The Lavender Hill Mob

  • 1951
  • Movie
  • NR
  • Comedy, Crime

A hilarious tongue-in-cheek crime comedy, one of the finest to come out of the Ealing Studios during their most prolific years. Guinness stars as a mild-mannered transporter of gold bullion who, after 20 years of faithful service, blithely decides to steal one million pounds' worth. He enlists Holloway, an old pal who is a paperweight manufacturer and a...read more

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A hilarious tongue-in-cheek crime comedy, one of the finest to come out of the Ealing Studios during their most prolific years. Guinness stars as a mild-mannered transporter of gold bullion who, after 20 years of faithful service, blithely decides to steal one million pounds' worth. He

enlists Holloway, an old pal who is a paperweight manufacturer and a bit of a sculptor. They team up with James and Bass, two cockney professional crooks, and the scheme is launched. After a successful hijack, they melt down their booty, mold it into small, souvenir Eiffel Towers, and ship it off

to Paris. Guinness and Holloway follow the gold, only to learn that six of the Eiffel Towers have been purchased by a group of daytripping English schoolgirls.... Much hilarity follows, including a superlative chase scene in which Guinness and Holloway, driving a stolen police car, thwart their

pursuers by issuing contradictory messages over the police radio, which ends by broadcasting "Old MacDonald Had a Farm" to all cars! The film had begun, however, with Guinness telling this story to a man in a swank Rio restaurant. The camera returns there for the conclusion, and we see that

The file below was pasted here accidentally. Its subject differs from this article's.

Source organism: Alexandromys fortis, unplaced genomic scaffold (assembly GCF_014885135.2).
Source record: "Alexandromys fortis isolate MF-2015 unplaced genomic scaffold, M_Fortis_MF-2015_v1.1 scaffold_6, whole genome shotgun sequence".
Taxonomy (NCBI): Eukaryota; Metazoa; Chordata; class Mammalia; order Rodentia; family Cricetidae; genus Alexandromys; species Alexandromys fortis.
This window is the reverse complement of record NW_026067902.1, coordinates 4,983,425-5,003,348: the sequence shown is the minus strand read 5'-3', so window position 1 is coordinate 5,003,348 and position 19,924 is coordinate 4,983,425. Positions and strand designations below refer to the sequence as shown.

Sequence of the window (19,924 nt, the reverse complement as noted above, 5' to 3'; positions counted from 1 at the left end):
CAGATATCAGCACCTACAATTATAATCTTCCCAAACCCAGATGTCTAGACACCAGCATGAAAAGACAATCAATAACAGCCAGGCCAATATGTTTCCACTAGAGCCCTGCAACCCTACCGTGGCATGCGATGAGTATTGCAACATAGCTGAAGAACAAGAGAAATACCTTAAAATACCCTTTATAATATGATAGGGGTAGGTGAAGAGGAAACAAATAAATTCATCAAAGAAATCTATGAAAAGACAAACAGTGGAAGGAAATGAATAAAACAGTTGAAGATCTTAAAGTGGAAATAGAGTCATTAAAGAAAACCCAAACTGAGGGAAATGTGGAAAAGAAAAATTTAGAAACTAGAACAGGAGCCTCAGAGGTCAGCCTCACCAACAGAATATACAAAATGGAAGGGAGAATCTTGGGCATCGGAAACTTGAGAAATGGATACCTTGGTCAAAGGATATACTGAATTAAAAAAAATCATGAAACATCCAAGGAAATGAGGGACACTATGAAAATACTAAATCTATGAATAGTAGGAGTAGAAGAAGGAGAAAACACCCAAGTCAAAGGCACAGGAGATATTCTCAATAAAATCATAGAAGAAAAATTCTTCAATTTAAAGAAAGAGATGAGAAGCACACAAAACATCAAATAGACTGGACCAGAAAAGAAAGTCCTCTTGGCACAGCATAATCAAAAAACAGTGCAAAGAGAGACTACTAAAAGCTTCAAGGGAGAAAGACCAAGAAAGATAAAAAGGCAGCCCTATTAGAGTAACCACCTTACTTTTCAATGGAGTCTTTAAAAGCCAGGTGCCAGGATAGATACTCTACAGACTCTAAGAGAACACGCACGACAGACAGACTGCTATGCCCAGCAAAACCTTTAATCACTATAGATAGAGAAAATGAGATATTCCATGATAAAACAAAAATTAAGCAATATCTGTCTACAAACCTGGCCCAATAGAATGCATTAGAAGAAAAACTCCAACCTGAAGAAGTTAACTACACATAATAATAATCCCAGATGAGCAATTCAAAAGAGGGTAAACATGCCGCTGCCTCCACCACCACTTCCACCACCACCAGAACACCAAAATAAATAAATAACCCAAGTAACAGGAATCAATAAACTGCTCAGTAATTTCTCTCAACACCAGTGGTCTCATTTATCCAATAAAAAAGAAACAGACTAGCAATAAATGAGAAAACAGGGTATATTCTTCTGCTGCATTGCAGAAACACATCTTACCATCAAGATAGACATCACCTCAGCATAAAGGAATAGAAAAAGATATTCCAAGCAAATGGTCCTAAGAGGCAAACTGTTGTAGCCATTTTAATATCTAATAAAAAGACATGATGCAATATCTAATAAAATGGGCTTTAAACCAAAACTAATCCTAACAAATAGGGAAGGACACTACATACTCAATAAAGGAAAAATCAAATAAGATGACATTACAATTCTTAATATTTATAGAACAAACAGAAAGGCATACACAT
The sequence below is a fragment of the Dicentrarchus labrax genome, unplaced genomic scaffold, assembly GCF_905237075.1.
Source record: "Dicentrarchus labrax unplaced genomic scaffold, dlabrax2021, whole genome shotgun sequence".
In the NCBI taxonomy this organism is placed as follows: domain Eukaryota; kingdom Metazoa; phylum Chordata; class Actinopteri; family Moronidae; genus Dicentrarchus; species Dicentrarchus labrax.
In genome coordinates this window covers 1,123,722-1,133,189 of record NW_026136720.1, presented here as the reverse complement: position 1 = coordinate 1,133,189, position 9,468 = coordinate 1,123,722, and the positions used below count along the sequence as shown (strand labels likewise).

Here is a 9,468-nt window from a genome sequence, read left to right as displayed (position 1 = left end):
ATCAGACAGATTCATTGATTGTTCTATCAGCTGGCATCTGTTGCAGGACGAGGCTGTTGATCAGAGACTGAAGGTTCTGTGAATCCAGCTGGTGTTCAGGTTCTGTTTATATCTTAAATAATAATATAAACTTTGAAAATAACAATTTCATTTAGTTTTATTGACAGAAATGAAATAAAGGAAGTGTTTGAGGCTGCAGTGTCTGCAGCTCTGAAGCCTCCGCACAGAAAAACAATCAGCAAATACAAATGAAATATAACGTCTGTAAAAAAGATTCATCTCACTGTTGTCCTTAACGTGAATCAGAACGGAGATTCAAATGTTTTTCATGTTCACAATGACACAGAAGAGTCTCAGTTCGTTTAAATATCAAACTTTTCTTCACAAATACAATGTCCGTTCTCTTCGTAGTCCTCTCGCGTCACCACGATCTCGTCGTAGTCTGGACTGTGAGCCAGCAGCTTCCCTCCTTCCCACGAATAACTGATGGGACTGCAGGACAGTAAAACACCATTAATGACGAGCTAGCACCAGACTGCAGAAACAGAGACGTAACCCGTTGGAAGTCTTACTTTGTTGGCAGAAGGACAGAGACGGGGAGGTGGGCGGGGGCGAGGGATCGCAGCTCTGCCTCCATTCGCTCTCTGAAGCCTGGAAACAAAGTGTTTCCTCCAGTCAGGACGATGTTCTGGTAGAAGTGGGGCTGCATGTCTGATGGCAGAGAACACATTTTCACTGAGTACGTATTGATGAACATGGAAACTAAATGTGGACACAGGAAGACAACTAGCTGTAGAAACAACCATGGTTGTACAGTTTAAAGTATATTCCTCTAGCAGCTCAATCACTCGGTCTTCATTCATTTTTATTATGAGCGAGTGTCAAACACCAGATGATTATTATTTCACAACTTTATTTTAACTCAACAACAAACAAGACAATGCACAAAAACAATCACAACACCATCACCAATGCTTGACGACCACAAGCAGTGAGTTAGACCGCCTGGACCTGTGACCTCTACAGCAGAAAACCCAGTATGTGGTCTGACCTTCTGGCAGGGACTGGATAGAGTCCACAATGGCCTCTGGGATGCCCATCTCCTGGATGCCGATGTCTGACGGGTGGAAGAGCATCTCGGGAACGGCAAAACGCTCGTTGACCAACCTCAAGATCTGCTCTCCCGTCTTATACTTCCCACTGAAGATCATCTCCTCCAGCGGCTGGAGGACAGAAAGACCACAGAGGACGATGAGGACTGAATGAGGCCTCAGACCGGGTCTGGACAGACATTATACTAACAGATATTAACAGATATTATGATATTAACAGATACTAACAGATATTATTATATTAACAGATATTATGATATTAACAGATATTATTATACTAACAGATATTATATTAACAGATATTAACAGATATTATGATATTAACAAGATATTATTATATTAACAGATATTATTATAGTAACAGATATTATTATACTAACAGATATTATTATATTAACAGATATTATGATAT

Guinness is not only having a drink with the other chap--he's handcuffed to him.

Guinness is winning as the last man on earth you'd suspect of being a criminal (he was nominated for an Oscar but lost to Gary Cooper, for HIGH NOON). Clarke's screenplay quite rightly won the award. Many of England's best comic actors are seen in small roles, including Sidney Tafler, Peter Bull,

and John Gregson. In a tiny role, you may notice James Fox (brother of Edward), still being billed as William. And in the opening sequence, Guinness hands a cute young woman some money and tells her to buy a little gift. You'll have to look fast to recognize Audrey Hepburn as the little girl.

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  • Rating: NR
  • Review: A hilarious tongue-in-cheek crime comedy, one of the finest to come out of the Ealing Studios during their most prolific years. Guinness stars as a mild-mannered transporter of gold bullion who, after 20 years of faithful service, blithely decides to steal… (more)

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